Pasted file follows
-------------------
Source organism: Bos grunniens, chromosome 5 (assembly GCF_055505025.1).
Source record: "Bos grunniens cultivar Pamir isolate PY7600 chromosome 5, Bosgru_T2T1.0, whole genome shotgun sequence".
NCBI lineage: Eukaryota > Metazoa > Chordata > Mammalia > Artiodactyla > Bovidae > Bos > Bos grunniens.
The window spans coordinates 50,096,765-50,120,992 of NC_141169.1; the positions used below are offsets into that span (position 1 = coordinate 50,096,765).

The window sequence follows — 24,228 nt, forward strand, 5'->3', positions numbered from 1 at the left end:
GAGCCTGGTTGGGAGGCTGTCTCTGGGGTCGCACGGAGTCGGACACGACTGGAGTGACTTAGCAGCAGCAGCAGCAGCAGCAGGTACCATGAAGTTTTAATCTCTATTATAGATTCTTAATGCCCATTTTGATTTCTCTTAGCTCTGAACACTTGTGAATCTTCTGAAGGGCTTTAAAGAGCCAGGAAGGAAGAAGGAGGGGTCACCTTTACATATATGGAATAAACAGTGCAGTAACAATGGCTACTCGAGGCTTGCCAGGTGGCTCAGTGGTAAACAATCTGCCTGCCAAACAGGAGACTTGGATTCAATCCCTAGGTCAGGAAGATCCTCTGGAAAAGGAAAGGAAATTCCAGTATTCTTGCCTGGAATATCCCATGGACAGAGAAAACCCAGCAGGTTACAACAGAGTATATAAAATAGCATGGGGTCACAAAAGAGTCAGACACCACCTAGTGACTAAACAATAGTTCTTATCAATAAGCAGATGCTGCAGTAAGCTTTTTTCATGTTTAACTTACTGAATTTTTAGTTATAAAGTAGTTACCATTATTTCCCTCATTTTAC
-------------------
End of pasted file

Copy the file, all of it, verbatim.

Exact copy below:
Source organism: Bos grunniens, chromosome 5 (assembly GCF_055505025.1).
Source record: "Bos grunniens cultivar Pamir isolate PY7600 chromosome 5, Bosgru_T2T1.0, whole genome shotgun sequence".
NCBI lineage: Eukaryota > Metazoa > Chordata > Mammalia > Artiodactyla > Bovidae > Bos > Bos grunniens.
The window spans coordinates 50,096,765-50,120,992 of NC_141169.1; the positions used below are offsets into that span (position 1 = coordinate 50,096,765).

The window sequence follows — 24,228 nt, forward strand, 5'->3', positions numbered from 1 at the left end:
GAGCCTGGTTGGGAGGCTGTCTCTGGGGTCGCACGGAGTCGGACACGACTGGAGTGACTTAGCAGCAGCAGCAGCAGCAGCAGGTACCATGAAGTTTTAATCTCTATTATAGATTCTTAATGCCCATTTTGATTTCTCTTAGCTCTGAACACTTGTGAATCTTCTGAAGGGCTTTAAAGAGCCAGGAAGGAAGAAGGAGGGGTCACCTTTACATATATGGAATAAACAGTGCAGTAACAATGGCTACTCGAGGCTTGCCAGGTGGCTCAGTGGTAAACAATCTGCCTGCCAAACAGGAGACTTGGATTCAATCCCTAGGTCAGGAAGATCCTCTGGAAAAGGAAAGGAAATTCCAGTATTCTTGCCTGGAATATCCCATGGACAGAGAAAACCCAGCAGGTTACAACAGAGTATATAAAATAGCATGGGGTCACAAAAGAGTCAGACACCACCTAGTGACTAAACAATAGTTCTTATCAATAAGCAGATGCTGCAGTAAGCTTTTTTCATGTTTAACTTACTGAATTTTTAGTTATAAAGTAGTTACCATTATTTCCCTCATTTTAC